Iran is giving Russia another market to offload its massive wheat harvest. The Persian Gulf nation has agreed to buy the grain from Russia and Kazakhstan, and total shipments may reach as much as 1 million metric tons a year over the next five years, according to the Tehran Chamber of Commerce. The wheat can only be used to make flour for exporting, and a ban imposed in 2016 on wheat imports for domestic consumption remains in place.
“There is unused capacity at Iran’s flour mills,” Kaveh Zargaran, chairman of the agriculture committee at the Iranian trade organization, said in an interview in Moscow. Shipments may start at the end of next month if Iran’s private millers can obtain loans to buy the grain, he said.
Russia has been shipping out wheat at a record pace this season as the world’s top exporter offloads its biggest ever harvest. Attractive prices for the grain have helped the country grab market share from places like the U.S. and Europe, while Moscow has also been eyeing up new destinations such as Iran and Saudi Arabia. Russian Energy Minister Alexander Novak, who oversees trade with Iran, on Tuesday said he expects sales to Iran to reach 1.5 million tons a year.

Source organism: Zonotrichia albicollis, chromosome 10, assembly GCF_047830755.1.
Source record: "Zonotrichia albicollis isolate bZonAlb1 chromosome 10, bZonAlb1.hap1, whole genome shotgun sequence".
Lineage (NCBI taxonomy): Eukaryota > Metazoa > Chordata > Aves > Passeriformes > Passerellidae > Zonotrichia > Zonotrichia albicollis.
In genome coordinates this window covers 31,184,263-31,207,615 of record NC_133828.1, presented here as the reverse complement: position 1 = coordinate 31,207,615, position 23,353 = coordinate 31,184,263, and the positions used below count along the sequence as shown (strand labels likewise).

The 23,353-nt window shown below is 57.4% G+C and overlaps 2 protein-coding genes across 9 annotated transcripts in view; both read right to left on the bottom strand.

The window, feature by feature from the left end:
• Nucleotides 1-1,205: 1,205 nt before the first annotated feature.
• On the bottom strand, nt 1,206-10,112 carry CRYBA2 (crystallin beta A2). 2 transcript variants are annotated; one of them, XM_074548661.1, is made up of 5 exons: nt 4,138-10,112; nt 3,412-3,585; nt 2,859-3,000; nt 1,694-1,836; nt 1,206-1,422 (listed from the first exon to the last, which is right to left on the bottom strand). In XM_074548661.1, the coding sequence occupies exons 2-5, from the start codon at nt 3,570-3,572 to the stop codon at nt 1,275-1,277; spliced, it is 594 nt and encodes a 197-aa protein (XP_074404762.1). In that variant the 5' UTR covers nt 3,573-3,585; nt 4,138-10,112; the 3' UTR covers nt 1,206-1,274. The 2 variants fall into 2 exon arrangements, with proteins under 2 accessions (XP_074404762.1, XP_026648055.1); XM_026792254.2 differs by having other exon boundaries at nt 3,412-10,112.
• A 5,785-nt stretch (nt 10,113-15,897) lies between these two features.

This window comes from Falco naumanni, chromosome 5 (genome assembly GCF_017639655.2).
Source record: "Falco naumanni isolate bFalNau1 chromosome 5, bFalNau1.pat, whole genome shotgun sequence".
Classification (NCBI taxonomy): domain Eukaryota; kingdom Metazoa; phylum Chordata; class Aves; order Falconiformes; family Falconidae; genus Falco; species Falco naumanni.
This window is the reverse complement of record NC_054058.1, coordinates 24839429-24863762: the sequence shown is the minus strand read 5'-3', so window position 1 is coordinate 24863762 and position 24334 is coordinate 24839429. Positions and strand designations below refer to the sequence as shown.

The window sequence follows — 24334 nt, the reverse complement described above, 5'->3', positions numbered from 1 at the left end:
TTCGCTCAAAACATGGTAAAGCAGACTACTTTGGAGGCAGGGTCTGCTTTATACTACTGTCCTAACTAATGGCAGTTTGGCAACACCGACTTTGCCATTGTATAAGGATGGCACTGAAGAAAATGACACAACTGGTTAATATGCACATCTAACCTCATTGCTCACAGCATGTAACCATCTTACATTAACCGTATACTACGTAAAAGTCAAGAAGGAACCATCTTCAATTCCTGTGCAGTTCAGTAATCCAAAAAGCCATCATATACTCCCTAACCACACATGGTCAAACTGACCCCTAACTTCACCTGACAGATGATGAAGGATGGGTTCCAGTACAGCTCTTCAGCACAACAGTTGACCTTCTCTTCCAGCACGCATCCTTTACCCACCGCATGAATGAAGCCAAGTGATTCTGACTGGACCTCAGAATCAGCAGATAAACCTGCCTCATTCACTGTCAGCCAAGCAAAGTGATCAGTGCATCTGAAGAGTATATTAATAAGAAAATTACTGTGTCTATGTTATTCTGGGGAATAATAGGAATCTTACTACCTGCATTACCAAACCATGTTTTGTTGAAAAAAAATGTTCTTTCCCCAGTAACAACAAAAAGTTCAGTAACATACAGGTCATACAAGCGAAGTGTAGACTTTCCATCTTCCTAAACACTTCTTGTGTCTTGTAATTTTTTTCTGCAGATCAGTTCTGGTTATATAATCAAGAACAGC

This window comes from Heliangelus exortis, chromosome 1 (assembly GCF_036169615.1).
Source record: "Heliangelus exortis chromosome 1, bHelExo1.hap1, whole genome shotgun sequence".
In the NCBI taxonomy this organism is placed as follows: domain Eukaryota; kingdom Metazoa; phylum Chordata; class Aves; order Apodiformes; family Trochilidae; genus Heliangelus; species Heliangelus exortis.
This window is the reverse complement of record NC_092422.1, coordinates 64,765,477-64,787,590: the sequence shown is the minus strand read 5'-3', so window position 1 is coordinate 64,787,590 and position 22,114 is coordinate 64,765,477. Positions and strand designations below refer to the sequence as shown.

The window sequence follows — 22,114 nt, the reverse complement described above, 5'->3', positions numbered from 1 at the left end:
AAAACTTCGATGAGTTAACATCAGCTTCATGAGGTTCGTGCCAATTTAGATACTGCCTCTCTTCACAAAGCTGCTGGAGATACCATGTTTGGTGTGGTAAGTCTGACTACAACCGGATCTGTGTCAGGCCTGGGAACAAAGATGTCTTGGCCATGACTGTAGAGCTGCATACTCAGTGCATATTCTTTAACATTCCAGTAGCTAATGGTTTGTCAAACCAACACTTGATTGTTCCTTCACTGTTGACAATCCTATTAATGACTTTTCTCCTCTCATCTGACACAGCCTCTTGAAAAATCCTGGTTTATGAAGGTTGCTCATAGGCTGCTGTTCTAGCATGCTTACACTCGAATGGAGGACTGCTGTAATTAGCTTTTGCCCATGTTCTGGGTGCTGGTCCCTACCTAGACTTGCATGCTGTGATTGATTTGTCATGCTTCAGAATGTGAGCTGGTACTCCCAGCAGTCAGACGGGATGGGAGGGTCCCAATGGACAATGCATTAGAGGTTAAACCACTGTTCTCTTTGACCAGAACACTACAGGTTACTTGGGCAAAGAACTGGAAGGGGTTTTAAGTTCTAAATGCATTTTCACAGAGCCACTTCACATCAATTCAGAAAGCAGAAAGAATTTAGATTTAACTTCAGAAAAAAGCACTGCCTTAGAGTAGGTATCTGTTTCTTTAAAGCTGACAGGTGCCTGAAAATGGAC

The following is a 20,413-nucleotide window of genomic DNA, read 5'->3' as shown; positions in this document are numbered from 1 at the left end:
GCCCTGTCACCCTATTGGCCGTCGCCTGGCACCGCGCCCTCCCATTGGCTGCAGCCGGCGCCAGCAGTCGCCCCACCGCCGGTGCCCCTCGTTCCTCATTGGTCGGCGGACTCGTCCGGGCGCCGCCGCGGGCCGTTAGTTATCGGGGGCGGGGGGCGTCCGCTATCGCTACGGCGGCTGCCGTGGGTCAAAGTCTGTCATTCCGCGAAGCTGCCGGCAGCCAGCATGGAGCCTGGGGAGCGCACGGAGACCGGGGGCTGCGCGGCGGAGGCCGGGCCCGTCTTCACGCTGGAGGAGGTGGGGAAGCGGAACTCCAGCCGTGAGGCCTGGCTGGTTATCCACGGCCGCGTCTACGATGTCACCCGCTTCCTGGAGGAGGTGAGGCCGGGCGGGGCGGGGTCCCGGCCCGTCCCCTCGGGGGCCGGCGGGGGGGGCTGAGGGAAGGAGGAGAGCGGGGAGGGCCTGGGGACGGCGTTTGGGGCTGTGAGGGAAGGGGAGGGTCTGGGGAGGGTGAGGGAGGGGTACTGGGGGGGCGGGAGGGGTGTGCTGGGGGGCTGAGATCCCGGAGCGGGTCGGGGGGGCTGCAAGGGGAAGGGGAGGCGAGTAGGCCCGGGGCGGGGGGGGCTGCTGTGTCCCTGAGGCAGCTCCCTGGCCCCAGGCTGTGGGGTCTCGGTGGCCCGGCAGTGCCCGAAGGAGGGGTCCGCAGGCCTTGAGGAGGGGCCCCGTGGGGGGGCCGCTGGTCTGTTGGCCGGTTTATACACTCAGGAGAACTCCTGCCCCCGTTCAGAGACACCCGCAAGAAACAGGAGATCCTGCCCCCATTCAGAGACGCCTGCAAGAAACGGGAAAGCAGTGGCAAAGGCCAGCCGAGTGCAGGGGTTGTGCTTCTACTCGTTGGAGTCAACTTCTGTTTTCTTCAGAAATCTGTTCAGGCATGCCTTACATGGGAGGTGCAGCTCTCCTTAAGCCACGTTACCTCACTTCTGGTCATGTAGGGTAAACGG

Iran signed a memorandum of understanding with Russia and Kazakhstan on March 4 that laid out some details of the trade, Zargaran said. The agreement leaves in place a ban on imports of wheat for domestic use, which is designed to support local farmers, he said.
Iran has been encouraging flour exports, with the government amending some market rules last year, and is targeting more sales to places like Iraq and Afghanistan. Turkey, the second-biggest buyer of Russian wheat, now dominates Iraq’s market, Zargaran said.
— With assistance by Elena Mazneva: Bloomberg